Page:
“I have such a dumb game. I might look like a donkey on the court, but, been there, done that”


Von Says:

I Just read that article provided by: I like tennis bullies, etc., from the Guardian, UK, on Federer, in which Wawrinka states as follows:

“For me he is the best player ever,” world number 10 Wawrinka told reporters. “He is in good spirits and will do what he needs to get back to world number one.
“He is going to be ready, it’s one of his favourite tournaments for the year.”

Wawrinka is staying in the Olympics Village because he wants the experience.


NachoF Says:

So now we are criticizing Federer for the hotel he chooses to stay at??…. wow, this is getting out of control.


tennisontherocks Says:

von:”Hence, if Fed is sleeping, dining and living in the lap of luxury for the duration of the Olympics Tennis tournament, and competing against another tennis player who has had to endure mediocre living hardships, can we say that he would be competing on an equal footing? Hardly likely. He would definitely have an edge in terms of food, rest and relaxation. Me thinks it’s unfair. ”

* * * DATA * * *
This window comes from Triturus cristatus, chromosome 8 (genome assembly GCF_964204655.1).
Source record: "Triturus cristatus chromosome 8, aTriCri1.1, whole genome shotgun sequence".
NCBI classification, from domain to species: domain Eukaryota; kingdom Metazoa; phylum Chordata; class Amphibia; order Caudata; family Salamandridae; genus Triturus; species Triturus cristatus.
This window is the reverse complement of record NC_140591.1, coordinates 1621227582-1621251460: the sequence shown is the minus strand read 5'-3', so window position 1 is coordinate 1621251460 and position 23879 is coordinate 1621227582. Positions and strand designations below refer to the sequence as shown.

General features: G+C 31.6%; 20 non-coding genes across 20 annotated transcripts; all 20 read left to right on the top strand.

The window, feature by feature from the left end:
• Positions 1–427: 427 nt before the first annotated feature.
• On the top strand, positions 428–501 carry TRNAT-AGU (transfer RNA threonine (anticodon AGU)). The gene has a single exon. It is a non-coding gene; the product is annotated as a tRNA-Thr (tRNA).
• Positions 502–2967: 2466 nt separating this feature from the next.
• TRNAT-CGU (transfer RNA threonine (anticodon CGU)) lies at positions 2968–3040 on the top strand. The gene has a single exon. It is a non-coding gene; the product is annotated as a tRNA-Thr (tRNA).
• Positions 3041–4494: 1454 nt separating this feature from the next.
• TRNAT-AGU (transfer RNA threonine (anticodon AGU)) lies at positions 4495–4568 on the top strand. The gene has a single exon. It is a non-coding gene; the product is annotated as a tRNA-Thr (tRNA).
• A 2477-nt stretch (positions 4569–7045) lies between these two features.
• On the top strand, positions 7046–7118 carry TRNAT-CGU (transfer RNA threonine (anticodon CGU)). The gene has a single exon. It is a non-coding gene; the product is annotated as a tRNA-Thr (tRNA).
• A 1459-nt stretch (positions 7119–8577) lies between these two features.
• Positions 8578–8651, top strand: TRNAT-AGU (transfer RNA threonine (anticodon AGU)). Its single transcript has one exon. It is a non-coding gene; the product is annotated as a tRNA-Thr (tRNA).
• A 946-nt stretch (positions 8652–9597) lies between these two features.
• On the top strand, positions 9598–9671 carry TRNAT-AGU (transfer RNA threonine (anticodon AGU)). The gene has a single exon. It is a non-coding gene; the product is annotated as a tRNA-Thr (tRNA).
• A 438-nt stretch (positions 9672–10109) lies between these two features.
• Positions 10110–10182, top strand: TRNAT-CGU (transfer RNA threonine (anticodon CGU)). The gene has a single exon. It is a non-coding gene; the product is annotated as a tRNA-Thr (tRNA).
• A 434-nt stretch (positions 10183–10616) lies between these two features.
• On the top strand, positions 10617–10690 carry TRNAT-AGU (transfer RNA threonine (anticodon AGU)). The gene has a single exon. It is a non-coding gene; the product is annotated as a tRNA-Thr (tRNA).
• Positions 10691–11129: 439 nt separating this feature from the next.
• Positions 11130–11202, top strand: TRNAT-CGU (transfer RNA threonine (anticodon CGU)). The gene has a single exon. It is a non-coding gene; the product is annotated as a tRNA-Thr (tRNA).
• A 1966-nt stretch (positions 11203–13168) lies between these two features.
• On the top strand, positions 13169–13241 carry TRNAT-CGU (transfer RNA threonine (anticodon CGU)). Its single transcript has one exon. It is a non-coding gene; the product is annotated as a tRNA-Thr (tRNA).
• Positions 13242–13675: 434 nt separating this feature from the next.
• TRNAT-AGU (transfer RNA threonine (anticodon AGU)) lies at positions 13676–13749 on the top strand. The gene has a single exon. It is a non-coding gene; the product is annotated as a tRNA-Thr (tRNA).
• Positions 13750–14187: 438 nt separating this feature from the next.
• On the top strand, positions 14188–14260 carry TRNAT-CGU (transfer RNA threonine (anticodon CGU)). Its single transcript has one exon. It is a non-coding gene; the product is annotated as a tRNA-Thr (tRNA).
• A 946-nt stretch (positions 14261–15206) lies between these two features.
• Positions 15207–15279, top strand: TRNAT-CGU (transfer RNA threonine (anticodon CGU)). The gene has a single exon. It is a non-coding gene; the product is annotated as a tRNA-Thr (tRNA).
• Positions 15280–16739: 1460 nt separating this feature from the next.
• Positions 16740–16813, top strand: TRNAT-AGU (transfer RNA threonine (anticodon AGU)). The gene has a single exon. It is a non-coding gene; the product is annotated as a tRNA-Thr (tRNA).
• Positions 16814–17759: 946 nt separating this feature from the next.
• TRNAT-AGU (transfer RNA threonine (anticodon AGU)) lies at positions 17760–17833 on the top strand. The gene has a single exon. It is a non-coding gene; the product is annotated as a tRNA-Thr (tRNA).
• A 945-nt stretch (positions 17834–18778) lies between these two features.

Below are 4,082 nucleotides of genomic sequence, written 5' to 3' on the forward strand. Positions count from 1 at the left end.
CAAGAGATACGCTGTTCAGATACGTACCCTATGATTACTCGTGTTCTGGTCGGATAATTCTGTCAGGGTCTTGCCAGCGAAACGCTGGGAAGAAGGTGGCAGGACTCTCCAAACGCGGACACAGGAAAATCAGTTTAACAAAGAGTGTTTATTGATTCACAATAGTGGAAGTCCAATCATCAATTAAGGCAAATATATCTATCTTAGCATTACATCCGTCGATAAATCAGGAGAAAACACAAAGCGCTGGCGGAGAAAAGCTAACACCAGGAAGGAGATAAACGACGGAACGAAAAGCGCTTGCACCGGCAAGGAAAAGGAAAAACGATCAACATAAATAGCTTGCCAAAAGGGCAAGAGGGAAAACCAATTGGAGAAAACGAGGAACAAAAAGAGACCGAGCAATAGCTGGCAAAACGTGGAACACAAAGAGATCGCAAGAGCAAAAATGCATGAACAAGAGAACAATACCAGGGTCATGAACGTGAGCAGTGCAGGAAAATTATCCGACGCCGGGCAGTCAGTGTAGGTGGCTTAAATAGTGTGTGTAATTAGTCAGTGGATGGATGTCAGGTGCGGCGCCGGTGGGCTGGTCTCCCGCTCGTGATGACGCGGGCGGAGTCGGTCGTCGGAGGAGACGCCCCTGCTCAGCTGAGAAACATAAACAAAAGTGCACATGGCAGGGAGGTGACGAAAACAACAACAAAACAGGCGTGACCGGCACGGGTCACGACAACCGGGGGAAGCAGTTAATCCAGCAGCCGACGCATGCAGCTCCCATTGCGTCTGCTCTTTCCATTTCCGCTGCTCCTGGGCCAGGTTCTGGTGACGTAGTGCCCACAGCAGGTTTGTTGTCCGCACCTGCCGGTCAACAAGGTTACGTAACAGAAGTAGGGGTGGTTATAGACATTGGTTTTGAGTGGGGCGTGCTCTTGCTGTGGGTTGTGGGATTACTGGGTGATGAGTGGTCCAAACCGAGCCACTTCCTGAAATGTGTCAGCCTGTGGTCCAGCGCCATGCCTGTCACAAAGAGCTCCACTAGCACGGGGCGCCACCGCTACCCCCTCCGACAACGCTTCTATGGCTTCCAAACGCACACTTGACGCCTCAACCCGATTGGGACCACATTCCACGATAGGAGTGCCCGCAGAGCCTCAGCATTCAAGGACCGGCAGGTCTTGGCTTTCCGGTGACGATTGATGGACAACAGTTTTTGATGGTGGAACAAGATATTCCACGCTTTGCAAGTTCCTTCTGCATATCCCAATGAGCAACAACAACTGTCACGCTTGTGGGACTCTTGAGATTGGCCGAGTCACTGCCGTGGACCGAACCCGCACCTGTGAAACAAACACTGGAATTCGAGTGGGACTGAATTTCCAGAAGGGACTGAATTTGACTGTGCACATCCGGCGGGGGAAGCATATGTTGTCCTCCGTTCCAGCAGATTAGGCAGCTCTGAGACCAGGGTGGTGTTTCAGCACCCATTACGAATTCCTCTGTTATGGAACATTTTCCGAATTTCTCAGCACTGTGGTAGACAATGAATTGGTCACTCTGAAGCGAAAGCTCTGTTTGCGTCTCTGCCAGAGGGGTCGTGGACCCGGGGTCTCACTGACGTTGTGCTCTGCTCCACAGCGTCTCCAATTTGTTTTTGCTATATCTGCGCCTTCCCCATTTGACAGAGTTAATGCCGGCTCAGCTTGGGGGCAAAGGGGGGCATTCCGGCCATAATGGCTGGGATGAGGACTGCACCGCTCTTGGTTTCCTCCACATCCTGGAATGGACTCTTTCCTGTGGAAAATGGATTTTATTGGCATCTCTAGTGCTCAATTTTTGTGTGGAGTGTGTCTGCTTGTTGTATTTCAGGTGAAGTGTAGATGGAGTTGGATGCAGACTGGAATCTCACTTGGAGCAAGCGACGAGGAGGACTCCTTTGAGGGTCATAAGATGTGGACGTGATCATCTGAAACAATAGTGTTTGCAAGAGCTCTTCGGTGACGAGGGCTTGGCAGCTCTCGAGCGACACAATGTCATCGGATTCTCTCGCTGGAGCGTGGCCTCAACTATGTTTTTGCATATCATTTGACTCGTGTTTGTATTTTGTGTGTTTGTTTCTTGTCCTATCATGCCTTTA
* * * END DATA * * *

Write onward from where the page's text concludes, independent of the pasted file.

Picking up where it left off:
its not limited to just olympics. even on regular tour, top players travel in business class, stay in better hotels of their choice, have bigger support teams etc. Players from developed countries have better facilities. But most of them have gone through the hardships of journeman/woman life and have earned their luxurious lifestyle. Let them enjoy it. Once they step on court, they are all alone fighting for themselves.


Von Says:

“But most of them have gone through the hardships of journeman/woman life and have earned their luxurious lifestyle.”